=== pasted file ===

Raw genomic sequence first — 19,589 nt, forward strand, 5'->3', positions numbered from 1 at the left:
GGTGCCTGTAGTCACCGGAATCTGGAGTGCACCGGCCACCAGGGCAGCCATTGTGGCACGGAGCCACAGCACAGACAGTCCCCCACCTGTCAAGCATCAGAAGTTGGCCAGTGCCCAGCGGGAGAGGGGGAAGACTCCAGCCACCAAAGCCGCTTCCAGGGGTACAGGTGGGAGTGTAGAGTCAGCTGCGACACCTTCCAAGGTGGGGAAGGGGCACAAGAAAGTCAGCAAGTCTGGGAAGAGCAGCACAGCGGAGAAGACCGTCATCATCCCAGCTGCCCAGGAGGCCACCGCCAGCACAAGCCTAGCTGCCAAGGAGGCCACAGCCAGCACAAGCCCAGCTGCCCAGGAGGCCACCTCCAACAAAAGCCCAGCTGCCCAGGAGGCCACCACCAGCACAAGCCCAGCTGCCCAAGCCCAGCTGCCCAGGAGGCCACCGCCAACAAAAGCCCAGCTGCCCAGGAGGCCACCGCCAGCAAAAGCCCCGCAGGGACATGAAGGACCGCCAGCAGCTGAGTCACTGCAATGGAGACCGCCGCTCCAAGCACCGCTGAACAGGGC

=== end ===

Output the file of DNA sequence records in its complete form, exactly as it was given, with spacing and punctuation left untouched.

Raw genomic sequence first — 19,589 nt, forward strand, 5'->3', positions numbered from 1 at the left:
GGTGCCTGTAGTCACCGGAATCTGGAGTGCACCGGCCACCAGGGCAGCCATTGTGGCACGGAGCCACAGCACAGACAGTCCCCCACCTGTCAAGCATCAGAAGTTGGCCAGTGCCCAGCGGGAGAGGGGGAAGACTCCAGCCACCAAAGCCGCTTCCAGGGGTACAGGTGGGAGTGTAGAGTCAGCTGCGACACCTTCCAAGGTGGGGAAGGGGCACAAGAAAGTCAGCAAGTCTGGGAAGAGCAGCACAGCGGAGAAGACCGTCATCATCCCAGCTGCCCAGGAGGCCACCGCCAGCACAAGCCTAGCTGCCAAGGAGGCCACAGCCAGCACAAGCCCAGCTGCCCAGGAGGCCACCTCCAACAAAAGCCCAGCTGCCCAGGAGGCCACCACCAGCACAAGCCCAGCTGCCCAAGCCCAGCTGCCCAGGAGGCCACCGCCAACAAAAGCCCAGCTGCCCAGGAGGCCACCGCCAGCAAAAGCCCCGCAGGGACATGAAGGACCGCCAGCAGCTGAGTCACTGCAATGGAGACCGCCGCTCCAAGCACCGCTGAACAGGGC